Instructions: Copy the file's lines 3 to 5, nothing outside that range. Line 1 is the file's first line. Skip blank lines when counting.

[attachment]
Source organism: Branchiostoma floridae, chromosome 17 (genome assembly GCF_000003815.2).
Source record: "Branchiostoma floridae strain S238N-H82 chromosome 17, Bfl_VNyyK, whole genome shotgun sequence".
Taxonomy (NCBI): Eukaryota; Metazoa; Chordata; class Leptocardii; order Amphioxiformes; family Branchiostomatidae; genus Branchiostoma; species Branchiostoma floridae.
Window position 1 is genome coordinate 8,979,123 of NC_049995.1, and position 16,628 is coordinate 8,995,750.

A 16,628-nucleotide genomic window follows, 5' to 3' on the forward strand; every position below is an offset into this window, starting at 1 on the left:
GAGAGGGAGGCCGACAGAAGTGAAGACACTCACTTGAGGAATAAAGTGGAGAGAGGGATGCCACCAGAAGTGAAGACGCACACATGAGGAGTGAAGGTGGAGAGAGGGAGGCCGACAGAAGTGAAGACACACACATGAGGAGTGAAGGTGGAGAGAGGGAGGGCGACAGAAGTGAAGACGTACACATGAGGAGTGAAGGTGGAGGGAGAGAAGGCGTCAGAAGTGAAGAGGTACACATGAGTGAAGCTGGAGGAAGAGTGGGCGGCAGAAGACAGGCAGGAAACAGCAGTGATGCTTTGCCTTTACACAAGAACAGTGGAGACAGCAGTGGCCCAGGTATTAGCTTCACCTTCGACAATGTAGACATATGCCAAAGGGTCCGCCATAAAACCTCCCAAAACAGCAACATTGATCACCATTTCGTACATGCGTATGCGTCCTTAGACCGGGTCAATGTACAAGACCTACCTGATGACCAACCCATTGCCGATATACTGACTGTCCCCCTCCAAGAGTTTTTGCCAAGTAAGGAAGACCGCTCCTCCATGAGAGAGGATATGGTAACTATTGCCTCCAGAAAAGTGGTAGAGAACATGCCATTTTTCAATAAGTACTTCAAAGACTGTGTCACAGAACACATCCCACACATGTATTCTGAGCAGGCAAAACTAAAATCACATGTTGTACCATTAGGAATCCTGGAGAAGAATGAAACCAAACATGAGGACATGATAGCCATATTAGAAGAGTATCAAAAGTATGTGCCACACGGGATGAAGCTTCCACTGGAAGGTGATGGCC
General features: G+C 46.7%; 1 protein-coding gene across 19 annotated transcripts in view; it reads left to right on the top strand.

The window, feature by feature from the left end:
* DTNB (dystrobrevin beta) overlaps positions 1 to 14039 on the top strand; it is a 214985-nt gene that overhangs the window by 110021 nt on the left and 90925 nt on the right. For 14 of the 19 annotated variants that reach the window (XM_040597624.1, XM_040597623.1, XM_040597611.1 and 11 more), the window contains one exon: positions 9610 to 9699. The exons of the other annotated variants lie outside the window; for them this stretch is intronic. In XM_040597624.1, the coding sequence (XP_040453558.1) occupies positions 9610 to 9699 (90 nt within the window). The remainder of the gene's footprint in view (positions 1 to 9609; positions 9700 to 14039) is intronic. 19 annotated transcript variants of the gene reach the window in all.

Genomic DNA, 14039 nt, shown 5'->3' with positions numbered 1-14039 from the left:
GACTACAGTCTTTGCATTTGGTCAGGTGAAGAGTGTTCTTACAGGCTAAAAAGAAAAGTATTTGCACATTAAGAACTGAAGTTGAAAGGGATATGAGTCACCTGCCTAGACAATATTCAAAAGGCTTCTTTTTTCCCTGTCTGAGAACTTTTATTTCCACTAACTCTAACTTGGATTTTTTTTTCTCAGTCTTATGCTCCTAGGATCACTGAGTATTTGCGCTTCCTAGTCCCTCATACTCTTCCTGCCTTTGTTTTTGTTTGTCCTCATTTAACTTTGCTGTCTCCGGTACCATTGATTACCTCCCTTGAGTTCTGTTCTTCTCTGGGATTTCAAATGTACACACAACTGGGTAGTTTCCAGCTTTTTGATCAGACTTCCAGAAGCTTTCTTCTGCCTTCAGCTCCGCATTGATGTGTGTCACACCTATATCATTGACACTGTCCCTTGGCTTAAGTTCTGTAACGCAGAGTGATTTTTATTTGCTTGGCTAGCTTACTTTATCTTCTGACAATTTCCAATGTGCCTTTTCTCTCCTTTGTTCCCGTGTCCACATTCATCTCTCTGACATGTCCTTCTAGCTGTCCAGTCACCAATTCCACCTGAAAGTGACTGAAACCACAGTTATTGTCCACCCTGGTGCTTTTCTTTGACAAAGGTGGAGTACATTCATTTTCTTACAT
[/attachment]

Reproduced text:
Taxonomy (NCBI): Eukaryota; Metazoa; Chordata; class Leptocardii; order Amphioxiformes; family Branchiostomatidae; genus Branchiostoma; species Branchiostoma floridae.
Window position 1 is genome coordinate 8,979,123 of NC_049995.1, and position 16,628 is coordinate 8,995,750.

A 16,628-nucleotide genomic window follows, 5' to 3' on the forward strand; every position below is an offset into this window, starting at 1 on the left: